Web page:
Parents of cheeky children rejoice – there’s a silver lining to all that mischief. A new study finds there is a link between behaviour and salary. And, according to the researchers, the naughtier your children, the higher their future incomes.
A recent study published in Developmental Psychology followed 745 children in Luxembourg from the time they were about 12 years old in 1968 until 2008, when their average age was 52. And the results are in. People who defied authority as kids tended to have higher incomes as grownups.
Going by this theory, I should be a billionaire living in a beach house on my own island right about now.
The study used information taken from the children, their parents and their teachers. Although there were several other measurements involved in the study, including socio-economic background, what stood out the most was that ““rule-breaking and defiance of parental authority” was the best predictor of which students ended up making the most money.
The findings surprised researchers from the University of Luxembourg, the University of Illinois at Urbana-Champaign, and The Free University of Berlin, who conducted the study. They have a few interesting theories about why this might be.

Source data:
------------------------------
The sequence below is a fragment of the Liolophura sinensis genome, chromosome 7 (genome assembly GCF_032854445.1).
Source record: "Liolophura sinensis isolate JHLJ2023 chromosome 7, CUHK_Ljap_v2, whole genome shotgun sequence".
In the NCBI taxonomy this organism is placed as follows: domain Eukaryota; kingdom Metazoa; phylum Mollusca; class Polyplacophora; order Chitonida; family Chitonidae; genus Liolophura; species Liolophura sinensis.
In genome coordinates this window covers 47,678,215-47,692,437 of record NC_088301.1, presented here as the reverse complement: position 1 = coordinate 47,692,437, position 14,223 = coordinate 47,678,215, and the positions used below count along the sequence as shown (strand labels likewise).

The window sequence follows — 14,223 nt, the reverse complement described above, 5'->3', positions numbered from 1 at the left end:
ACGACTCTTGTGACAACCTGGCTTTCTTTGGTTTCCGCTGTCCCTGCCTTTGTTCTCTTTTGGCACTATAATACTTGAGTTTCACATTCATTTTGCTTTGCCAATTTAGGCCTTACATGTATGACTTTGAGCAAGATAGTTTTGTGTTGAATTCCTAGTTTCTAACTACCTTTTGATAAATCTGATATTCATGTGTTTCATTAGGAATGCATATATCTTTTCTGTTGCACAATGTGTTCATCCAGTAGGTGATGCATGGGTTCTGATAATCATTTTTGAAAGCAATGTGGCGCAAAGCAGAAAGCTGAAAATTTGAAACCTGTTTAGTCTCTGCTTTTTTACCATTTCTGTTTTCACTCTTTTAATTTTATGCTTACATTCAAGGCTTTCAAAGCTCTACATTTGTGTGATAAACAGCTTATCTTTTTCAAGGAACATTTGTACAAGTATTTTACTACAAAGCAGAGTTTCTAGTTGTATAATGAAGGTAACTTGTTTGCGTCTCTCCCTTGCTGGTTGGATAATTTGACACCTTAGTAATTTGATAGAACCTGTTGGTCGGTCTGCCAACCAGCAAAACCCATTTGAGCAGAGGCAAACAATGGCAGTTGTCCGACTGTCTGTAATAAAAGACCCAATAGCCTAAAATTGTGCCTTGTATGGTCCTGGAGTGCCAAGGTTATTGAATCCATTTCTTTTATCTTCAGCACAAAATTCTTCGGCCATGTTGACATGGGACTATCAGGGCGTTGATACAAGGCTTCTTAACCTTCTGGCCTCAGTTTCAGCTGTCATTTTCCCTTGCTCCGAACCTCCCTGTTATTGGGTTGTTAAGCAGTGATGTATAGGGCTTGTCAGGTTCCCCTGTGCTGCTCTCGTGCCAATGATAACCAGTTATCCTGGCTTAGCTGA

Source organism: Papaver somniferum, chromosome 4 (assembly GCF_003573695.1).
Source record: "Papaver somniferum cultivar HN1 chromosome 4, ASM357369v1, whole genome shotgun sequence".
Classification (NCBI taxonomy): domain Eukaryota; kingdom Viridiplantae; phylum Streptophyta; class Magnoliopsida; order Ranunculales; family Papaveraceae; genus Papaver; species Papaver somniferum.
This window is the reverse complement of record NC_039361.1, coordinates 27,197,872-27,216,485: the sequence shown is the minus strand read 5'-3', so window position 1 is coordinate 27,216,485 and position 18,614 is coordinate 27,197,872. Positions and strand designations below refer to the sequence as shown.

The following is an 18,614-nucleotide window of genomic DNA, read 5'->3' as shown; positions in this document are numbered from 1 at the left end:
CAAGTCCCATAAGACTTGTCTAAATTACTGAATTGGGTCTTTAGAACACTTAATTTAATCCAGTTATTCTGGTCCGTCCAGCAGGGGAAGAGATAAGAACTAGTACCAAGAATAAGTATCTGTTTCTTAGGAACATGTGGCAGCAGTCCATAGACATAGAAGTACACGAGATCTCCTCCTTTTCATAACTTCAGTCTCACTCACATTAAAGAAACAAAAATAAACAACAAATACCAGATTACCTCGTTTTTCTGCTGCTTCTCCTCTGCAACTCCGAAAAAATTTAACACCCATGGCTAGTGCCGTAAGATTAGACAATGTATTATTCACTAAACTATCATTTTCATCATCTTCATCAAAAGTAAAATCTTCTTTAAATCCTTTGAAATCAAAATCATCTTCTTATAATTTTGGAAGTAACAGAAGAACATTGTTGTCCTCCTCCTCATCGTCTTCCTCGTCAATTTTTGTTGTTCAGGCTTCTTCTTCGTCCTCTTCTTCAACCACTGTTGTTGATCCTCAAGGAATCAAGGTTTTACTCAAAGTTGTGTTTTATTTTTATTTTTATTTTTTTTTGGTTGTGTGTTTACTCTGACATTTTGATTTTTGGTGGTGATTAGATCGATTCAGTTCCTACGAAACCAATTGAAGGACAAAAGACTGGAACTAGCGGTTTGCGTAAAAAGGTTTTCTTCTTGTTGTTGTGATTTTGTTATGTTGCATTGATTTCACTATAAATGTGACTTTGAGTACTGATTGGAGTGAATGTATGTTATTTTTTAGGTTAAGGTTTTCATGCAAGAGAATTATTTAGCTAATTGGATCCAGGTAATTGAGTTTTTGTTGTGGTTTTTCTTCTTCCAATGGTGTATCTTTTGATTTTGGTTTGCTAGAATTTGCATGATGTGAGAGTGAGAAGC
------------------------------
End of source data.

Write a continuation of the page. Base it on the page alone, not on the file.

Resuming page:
“Students who scored high on this scale might earn a higher income because they are more willing to be more demanding during critical junctures such as when negotiating salaries or raises,” their report explains.
The research also suggest that troublemakers, “have higher levels of willingness to stand up for their own interests and aims, a characteristic that leads to more favourable individual outcomes—in our case, income.”
While there are a few limitations to the study, the results can be seen as positive, especially for parents with naughty toddlers, defiant preschoolers and terribly behaved teens. Your little troublemaker could end up tomorrow’s leading entrepreneur.
We may just get that beach house after all.